‘Wonder Woman 1984’ Movie Review: The 2nd Best Female Superhero of 1984

Wonder Woman 1984 is the second best movie with Wonder Woman in it. Granted, the standards are fairly low outside of her prior solo movie. The sequel is bigger, and as such a tad less focused, but still a satisfying entry that leaves you wanting a third. It’s no Supergirl 1984 but it’s still pretty good. 

Wonder Woman 1984 mall
Gal Gadot | Clay Enos/DC Comics

Back to the future with ‘Wonder Woman 1984’

Wonder Woman 1984 opens with a sequence on Themyscira with young Diana (Lilly Aspell) competing in an event that looks like Amazon Quidditch. Aspell returns a few years older and able to do a bit more physically.

Wonder Woman 1984 Olympics
Themyscira | Warner Bros. Pictures/DC Comics

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Then we catch up to Diana Prince (Gal Gadot) in 1984 with a few random rescues that are the most fun of the whole movie. Seriously, Superman, Spider-Man, Batman and Wonder Woman ought to make entire movies that are just rescuing random people in trouble. That’s the good stuff. 

Wonder Woman 1984 sets the scene well with lots of ’80s leotards and neon. Wonder Woman is breaking security cameras to keep her identity hidden. Some of her friends from the first movie have grown old and presumably died since World War I. It’s apparently not our 1984 though, because there is a President in it who is definitely not Ronald Reagan. That’s a valid choice, but it would have been nice if the film explored exactly what take on a real or alternate ’80s it was doing.

Wonder Woman 1984 Diana and Barbara
L-R: Gal Gadot and Kristen Wiig | Clay Enos/DC Comics

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In her day job, Diana is working at the Smithsonian. They’ve come into possession of the Dream Stone. A magic rock is a total comic book macguffin that Wonder Woman 1984 treats sincerely. The Dream Stone gives both Smithsonen researcher Barbara Miranda (Kristen Wiig) and hopeful oil baron Max Lord (Pedro Pascal) new powers. Those powers corrupt each of them to various degrees. The stone tempts Diana too.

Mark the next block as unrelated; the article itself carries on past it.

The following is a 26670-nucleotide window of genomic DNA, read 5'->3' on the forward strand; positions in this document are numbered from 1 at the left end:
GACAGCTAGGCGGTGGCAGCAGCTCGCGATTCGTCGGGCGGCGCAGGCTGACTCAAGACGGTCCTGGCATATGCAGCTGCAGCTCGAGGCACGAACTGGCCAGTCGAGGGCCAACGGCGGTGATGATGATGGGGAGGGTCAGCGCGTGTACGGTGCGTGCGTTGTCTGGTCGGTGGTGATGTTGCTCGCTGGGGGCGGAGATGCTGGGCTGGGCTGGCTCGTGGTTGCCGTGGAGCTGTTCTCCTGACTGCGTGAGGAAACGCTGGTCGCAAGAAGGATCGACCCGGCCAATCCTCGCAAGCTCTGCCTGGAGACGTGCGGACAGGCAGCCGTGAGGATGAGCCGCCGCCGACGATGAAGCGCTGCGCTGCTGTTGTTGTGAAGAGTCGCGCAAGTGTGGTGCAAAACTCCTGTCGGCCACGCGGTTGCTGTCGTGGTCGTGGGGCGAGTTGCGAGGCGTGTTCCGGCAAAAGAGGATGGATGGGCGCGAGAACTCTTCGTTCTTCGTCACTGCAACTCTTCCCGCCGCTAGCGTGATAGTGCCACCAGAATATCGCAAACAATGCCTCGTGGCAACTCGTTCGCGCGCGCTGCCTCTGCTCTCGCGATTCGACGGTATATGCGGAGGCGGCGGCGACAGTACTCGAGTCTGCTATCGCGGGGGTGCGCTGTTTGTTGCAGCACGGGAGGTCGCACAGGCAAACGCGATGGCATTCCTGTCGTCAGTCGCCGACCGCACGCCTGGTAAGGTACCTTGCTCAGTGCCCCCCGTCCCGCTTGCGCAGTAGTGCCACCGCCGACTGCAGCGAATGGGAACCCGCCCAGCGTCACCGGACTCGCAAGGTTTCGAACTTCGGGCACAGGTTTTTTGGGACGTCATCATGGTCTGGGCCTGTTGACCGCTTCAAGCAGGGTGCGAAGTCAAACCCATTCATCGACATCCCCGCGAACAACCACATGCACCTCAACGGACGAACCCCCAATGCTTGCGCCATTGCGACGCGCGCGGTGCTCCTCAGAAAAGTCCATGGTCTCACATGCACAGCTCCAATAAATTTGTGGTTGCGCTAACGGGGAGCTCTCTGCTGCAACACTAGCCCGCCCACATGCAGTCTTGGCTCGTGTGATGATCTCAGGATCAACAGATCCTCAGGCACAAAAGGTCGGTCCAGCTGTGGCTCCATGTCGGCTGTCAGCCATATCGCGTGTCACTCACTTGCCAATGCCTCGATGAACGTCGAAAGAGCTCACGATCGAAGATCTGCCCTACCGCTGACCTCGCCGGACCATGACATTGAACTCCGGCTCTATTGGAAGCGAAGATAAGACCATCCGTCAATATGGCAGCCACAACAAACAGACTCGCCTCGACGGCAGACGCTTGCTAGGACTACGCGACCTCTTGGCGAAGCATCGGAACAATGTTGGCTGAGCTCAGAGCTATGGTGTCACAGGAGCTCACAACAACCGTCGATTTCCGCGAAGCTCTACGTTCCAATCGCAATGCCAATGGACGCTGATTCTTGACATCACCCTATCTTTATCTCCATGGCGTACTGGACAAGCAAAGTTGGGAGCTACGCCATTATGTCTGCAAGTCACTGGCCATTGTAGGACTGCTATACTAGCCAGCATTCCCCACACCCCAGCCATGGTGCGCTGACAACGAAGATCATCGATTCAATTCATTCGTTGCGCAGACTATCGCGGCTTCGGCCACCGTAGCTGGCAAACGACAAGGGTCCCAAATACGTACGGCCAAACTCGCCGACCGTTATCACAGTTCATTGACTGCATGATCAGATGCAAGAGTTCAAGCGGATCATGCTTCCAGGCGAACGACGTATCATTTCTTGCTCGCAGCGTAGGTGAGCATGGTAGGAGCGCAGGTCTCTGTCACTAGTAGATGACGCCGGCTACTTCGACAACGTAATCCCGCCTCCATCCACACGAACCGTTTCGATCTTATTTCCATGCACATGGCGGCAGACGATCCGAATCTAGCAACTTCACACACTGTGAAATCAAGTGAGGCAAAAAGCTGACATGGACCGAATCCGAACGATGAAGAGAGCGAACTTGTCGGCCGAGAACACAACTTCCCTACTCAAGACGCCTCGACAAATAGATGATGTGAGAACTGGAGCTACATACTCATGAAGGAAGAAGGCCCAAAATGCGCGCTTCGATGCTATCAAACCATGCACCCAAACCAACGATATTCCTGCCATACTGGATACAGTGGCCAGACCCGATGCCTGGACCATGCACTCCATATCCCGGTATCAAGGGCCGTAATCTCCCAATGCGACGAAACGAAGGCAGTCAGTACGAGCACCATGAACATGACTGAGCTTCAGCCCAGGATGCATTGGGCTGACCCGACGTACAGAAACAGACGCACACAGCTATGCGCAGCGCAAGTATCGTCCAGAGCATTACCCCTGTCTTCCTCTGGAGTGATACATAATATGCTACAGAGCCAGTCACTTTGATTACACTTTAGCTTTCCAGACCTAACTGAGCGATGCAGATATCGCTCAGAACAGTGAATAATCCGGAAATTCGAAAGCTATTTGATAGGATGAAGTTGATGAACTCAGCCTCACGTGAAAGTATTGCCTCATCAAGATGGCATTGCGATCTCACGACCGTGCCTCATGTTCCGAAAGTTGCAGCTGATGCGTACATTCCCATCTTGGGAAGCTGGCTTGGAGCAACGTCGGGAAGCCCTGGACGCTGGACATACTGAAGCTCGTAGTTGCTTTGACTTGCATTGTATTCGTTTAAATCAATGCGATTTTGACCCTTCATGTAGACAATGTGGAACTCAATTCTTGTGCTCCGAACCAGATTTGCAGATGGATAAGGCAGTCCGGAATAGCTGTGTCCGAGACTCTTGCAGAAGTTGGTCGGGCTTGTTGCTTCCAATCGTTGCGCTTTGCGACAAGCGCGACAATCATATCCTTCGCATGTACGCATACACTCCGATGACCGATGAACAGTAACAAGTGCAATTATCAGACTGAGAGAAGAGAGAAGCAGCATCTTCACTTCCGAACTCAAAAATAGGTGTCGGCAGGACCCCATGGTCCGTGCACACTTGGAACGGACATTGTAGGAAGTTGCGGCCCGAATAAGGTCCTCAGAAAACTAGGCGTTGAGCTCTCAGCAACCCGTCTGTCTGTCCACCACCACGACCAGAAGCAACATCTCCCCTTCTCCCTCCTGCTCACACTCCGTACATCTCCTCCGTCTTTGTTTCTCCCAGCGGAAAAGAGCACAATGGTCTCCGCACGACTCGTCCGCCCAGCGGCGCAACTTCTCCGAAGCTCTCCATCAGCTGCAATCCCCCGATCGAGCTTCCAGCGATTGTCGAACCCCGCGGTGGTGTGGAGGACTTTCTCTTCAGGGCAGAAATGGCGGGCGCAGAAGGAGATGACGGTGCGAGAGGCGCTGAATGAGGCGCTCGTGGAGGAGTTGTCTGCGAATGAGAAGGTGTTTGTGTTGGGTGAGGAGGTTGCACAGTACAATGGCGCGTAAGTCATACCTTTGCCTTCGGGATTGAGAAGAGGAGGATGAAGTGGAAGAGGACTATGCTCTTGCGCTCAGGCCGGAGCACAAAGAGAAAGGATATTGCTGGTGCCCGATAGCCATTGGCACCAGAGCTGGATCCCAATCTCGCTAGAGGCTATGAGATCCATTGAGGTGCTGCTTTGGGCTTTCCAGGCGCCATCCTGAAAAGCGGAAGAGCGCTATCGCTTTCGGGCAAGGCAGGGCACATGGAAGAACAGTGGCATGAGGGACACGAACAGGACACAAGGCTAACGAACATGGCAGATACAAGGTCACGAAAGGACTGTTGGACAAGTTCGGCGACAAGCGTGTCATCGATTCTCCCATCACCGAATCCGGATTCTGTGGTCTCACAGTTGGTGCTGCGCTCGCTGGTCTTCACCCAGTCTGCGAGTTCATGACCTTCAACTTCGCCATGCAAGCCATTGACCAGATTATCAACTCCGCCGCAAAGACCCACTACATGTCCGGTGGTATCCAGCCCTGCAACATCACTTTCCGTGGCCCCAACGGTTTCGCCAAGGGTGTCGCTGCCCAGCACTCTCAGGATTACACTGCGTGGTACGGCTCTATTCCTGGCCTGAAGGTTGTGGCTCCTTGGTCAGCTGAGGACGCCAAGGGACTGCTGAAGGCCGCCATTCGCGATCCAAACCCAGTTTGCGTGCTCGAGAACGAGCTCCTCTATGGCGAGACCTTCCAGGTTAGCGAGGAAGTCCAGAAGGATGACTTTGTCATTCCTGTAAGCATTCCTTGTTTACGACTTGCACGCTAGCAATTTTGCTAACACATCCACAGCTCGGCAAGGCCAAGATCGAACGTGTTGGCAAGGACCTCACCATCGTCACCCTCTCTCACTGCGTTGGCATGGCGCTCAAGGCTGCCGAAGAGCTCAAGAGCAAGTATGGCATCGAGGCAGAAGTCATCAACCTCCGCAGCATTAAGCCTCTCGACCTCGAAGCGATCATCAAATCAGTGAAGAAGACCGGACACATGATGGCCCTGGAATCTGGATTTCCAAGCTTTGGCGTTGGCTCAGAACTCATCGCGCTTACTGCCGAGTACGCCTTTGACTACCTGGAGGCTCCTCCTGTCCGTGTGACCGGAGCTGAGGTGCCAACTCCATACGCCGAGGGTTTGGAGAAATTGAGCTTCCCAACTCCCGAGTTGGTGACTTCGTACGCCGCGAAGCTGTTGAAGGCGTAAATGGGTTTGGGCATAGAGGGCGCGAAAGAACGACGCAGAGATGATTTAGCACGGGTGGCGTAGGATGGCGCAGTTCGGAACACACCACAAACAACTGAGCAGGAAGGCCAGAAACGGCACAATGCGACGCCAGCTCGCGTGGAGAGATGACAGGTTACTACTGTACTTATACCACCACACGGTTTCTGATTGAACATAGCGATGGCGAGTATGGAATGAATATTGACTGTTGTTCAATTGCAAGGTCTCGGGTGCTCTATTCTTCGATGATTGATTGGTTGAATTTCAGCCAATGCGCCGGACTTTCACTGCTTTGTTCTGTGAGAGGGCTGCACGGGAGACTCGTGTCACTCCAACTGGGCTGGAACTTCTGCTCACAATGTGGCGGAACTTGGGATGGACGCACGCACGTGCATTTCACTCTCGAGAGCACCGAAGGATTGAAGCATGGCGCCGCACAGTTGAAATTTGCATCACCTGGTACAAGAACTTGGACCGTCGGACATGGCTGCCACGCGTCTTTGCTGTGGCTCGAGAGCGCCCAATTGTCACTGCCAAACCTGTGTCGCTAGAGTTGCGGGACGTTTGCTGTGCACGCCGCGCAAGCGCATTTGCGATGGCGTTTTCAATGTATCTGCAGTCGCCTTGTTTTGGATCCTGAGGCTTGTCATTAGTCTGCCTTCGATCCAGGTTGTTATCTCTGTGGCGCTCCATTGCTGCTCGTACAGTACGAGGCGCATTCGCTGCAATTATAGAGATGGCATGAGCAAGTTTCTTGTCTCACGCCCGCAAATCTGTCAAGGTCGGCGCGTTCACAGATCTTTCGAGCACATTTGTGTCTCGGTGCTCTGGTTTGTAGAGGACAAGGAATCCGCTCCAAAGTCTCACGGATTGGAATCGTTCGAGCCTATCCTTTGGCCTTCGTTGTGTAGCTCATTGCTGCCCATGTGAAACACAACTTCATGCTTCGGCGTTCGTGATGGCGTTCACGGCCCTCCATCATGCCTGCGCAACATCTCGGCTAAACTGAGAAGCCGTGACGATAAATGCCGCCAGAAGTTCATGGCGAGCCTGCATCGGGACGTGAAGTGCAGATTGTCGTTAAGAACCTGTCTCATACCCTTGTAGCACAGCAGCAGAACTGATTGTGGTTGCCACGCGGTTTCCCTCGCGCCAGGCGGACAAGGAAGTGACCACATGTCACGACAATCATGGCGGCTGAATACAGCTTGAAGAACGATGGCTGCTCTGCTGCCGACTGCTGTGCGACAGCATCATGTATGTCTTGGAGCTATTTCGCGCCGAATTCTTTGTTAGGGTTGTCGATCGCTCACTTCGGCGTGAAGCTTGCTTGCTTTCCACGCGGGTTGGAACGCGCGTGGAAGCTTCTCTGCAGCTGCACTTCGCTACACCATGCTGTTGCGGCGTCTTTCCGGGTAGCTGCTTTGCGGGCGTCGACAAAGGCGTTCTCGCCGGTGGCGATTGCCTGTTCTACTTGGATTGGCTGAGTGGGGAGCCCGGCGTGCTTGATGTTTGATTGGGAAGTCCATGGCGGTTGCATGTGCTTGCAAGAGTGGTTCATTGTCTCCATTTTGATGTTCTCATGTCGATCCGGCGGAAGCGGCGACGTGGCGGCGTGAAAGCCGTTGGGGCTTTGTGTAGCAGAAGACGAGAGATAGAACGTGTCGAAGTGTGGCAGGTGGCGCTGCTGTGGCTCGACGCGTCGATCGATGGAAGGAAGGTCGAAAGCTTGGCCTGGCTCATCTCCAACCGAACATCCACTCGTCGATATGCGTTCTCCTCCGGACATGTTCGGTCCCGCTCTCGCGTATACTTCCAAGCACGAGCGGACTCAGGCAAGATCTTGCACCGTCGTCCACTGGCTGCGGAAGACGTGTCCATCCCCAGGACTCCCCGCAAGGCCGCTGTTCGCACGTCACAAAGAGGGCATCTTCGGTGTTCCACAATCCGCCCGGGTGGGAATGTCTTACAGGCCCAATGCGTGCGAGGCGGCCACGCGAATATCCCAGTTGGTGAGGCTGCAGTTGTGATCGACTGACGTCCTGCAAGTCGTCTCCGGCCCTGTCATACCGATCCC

Spend more time with Wonder Woman, a lot more time 

Wonder Woman 1984 is a lot plot heavier in the first act than the prior film. They gave us the pretitle Themyscira Olympics and the opening rescues, but you definitely feel it. There are some nice moments of friendship between Diana and Barbara, and the return of Steve Trevor (Chris Pine) makes him the fish out of water in a world where Diana has evolved into a modern ‘80s woman. 

Chris Pine and Gal Gadot
Chris Pine and Gal Gadot | Clay Enos/DC Comics

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The film introduces some Wonder Woman accoutrements didn’t fit into the first film, but it is a long time before she’s back in action. There is an awesome convoy sequence that comes at roughly the same point as the No Man’s Land sequence in the prior film. A White House fight is good. It’s essentially a hallway fight but it’s dressed like the White House and she’s using her lasso. 

Diana’s second solo movie is like some other superhero sequels 

There are a lot of parallels between Wonder Woman 1984 and Superman II and Spider-Man 2. Apparently all superhero franchises tend to go to the same places in each respective part. Neither Batman series did though, although Batman Returns was the movie that introduced the double villains in a superhero sequel. 

It’s fun to see the Wonder woman version of this, although some of the more original ideas might have been more intriguing. There could be more on Diana hiding her Wonder Woman identity. It seems like that’s just a corner Batman v Superman painted them into and they’d rather have her be heroic throughout time. Now they have to explain why no one had heard of Wonder Woman in 2016. Still, there’s a potential story there in exactly how Diana chooses to help.

Wonder Woman 1984 convoy
Gal Gadot | Clay Enos/DC Comics

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Diana still approaches new challenges and new foes with compassion. Wonder Woman 1984 is still true to her in that regard. It would have been nice to spend more time focusing on the conflict between Diana and Barbara. Barbara’s new power also attracts all the toxic men, and her reaction to them is understandable. Diana never really steps in to offer a more compassionate way to handle conflict. And there’s a scene earlier that totally sets up how Diana deals with the same thing, but the film fails to capitalize on that parallel between the women.

The message that the truth is enough is worthwhile. Let’s hope it resonates with people in this big, sprawling superhero movie. For all the extra time Wonder Woman spends luxuriating between action set pieces, it leaves a lot of potential on the table. Maybe if you’re watching it on HBO Max you won’t feel as restless as you might in a movie theater.